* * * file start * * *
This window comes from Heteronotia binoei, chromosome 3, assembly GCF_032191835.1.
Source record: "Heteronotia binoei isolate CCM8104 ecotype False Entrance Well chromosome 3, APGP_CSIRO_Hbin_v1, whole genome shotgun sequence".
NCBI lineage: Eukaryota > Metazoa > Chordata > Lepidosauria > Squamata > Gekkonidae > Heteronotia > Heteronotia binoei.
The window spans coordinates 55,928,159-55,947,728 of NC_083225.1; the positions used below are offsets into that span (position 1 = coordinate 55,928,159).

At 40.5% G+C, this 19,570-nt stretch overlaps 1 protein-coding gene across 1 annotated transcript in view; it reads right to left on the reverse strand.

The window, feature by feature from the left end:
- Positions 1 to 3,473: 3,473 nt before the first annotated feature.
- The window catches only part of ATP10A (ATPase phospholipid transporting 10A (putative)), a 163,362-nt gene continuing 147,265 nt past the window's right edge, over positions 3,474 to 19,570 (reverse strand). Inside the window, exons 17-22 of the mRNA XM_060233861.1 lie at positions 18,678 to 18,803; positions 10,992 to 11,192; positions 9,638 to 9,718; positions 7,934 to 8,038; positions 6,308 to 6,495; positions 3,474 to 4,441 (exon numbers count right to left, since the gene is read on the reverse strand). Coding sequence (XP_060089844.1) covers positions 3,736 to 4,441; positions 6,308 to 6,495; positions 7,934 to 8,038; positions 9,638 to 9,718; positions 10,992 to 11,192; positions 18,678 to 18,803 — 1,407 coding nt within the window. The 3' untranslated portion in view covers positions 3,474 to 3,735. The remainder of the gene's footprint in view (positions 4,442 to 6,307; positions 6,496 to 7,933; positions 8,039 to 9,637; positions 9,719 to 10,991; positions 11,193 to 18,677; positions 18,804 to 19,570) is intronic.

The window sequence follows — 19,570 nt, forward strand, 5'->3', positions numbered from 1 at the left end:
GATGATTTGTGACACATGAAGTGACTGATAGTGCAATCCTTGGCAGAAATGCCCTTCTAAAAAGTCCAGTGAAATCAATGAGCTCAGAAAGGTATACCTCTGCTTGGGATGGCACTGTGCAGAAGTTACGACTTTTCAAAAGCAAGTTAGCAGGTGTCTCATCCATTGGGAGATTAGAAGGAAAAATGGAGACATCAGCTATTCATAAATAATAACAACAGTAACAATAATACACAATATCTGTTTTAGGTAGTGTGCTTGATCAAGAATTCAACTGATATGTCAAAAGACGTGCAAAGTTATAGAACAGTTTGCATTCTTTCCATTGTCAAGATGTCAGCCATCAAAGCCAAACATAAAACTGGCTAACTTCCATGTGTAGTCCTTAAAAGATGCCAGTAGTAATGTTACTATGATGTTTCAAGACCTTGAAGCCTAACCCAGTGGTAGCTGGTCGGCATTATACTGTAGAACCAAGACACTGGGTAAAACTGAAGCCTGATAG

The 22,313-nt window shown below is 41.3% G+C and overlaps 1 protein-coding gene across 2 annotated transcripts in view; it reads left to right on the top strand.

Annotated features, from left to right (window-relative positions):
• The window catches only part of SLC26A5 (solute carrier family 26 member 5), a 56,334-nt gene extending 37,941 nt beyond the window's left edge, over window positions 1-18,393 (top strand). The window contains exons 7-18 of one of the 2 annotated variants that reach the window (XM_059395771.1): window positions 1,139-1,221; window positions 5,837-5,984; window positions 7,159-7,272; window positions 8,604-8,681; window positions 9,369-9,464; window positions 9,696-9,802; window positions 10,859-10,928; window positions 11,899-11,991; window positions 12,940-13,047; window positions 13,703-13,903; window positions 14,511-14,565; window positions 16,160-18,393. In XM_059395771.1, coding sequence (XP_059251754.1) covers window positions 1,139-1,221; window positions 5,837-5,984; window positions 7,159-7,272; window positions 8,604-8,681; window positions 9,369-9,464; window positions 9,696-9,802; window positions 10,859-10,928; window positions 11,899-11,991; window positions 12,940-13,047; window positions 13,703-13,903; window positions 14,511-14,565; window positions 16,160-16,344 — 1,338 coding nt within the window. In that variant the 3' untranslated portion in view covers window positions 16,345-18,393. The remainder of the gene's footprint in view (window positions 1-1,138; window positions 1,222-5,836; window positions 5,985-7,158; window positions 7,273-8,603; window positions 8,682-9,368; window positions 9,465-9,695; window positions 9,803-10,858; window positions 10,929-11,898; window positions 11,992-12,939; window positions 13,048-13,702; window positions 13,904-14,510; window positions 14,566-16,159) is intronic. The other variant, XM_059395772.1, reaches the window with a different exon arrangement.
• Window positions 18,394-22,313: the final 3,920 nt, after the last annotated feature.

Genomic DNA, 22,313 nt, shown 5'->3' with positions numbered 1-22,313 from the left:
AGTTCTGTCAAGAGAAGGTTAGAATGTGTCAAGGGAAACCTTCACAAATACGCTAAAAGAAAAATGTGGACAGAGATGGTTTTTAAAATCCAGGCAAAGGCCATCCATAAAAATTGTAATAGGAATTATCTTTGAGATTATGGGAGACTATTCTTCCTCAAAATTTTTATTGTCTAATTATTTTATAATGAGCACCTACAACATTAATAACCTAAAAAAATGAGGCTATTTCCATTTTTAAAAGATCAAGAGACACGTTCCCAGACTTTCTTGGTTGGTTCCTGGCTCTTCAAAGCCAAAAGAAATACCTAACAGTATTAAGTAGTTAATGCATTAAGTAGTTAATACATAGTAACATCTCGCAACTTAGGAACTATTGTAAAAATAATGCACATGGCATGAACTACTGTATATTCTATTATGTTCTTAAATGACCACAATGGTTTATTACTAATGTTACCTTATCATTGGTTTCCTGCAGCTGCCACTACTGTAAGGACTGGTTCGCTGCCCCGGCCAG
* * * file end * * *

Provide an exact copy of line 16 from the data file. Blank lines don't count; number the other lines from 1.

AGTTCTGTCAAGAGAAGGTTAGAATGTGTCAAGGGAAACCTTCACAAATACGCTAAAAGAAAAATGTGGACAGAGATGGTTTTTAAAATCCAGGCAAAGGCCATCCATAAAAATTGTAATAGGAATTATCTTTGAGATTATGGGAGACTATTCTTCCTCAAAATTTTTATTGTCTAATTATTTTATAATGAGCACCTACAACATTAATAACCTAAAAAAATGAGGCTATTTCCATTTTTAAAAGATCAAGAGACACGTTCCCAGACTTTCTTGGTTGGTTCCTGGCTCTTCAAAGCCAAAAGAAATACCTAACAGTATTAAGTAGTTAATGCATTAAGTAGTTAATACATAGTAACATCTCGCAACTTAGGAACTATTGTAAAAATAATGCACATGGCATGAACTACTGTATATTCTATTATGTTCTTAAATGACCACAATGGTTTATTACTAATGTTACCTTATCATTGGTTTCCTGCAGCTGCCACTACTGTAAGGACTGGTTCGCTGCCCCGGCCAG